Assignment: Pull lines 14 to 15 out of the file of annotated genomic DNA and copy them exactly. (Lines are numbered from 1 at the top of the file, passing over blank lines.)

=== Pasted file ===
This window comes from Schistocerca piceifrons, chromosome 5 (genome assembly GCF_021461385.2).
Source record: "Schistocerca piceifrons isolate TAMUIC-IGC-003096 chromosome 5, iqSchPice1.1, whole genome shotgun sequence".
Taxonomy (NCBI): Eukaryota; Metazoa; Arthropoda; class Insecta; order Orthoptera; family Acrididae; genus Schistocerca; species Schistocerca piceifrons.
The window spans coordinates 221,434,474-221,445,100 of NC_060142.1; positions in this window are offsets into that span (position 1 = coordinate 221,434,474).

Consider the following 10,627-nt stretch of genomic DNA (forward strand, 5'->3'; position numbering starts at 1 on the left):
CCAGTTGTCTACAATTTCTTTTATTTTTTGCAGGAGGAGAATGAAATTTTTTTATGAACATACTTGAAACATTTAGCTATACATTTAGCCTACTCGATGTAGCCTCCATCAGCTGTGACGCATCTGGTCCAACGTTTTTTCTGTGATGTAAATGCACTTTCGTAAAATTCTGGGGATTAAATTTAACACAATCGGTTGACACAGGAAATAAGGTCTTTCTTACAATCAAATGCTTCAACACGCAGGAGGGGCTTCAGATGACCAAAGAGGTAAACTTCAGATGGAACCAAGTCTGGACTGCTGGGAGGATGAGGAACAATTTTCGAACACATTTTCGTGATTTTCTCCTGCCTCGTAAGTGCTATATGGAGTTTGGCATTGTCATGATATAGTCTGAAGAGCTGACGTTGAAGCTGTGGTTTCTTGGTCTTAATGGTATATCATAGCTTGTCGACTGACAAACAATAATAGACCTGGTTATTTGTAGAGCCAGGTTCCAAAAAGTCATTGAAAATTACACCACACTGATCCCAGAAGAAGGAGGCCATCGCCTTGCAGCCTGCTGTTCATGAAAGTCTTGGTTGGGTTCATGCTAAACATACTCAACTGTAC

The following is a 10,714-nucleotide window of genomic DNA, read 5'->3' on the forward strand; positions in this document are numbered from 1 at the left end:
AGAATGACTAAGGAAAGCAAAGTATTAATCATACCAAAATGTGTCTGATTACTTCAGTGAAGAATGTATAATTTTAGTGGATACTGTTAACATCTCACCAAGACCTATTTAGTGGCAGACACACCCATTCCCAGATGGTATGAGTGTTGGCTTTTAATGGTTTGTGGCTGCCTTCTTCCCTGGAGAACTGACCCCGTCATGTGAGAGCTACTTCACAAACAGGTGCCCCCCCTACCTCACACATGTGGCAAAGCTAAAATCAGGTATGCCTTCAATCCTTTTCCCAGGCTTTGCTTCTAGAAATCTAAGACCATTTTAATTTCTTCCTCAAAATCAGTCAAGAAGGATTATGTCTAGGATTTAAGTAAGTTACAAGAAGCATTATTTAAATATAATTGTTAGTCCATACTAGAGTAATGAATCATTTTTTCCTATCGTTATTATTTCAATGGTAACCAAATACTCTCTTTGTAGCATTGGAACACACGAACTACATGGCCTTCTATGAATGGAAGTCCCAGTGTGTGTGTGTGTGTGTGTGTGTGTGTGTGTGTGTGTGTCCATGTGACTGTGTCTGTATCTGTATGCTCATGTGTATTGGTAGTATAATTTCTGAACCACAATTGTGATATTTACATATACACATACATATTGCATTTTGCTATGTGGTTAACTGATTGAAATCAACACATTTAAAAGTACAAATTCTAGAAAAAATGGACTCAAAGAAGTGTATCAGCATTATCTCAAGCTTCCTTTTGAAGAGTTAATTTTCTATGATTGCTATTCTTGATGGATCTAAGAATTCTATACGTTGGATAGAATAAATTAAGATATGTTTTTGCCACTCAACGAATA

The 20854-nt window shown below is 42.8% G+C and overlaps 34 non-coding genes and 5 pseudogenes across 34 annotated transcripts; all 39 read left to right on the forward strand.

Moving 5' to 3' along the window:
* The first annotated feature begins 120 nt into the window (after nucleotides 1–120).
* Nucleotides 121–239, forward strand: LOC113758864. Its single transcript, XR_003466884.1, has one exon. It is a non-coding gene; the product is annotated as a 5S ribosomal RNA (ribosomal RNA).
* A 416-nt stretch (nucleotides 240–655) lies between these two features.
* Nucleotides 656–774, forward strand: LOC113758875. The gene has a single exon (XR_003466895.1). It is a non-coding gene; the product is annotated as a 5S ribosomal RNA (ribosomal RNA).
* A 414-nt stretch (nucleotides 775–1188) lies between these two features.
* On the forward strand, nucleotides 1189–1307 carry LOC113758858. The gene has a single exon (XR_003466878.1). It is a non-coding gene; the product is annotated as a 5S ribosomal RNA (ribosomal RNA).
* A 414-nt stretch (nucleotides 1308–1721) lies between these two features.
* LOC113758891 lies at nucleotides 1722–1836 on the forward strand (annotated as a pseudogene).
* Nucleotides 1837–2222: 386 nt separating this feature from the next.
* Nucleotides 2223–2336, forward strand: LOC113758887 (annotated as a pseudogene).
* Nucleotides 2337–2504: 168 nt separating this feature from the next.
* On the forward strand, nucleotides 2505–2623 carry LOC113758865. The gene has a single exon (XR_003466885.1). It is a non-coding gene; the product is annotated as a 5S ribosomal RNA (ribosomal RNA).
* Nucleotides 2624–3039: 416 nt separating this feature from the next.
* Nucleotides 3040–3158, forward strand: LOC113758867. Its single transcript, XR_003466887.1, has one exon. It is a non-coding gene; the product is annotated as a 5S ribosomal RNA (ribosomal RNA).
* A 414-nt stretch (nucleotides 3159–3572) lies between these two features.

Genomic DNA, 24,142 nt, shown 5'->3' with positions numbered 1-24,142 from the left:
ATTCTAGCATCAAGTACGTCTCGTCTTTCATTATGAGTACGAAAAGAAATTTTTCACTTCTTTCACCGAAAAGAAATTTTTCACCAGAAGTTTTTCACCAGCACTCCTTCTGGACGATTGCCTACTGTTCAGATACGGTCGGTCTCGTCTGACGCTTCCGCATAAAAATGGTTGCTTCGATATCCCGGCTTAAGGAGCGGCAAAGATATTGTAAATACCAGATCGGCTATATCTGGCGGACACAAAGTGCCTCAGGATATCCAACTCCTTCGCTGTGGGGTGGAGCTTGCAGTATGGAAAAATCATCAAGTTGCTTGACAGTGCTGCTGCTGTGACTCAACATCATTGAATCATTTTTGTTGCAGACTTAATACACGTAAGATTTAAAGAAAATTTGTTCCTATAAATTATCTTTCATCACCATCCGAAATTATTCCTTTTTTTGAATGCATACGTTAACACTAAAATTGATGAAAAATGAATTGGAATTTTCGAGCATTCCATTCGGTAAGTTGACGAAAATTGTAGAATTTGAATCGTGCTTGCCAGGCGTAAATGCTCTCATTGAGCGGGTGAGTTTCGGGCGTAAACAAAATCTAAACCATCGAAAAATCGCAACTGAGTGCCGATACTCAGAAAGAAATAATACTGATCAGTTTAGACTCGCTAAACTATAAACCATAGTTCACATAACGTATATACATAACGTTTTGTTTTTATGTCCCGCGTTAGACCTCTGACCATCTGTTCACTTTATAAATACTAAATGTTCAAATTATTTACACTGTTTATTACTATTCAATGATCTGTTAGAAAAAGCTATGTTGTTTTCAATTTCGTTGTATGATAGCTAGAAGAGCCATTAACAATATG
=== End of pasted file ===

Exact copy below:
* Nucleotides 656–774, forward strand: LOC113758875. The gene has a single exon (XR_003466895.1). It is a non-coding gene; the product is annotated as a 5S ribosomal RNA (ribosomal RNA).
* A 414-nt stretch (nucleotides 775–1188) lies between these two features.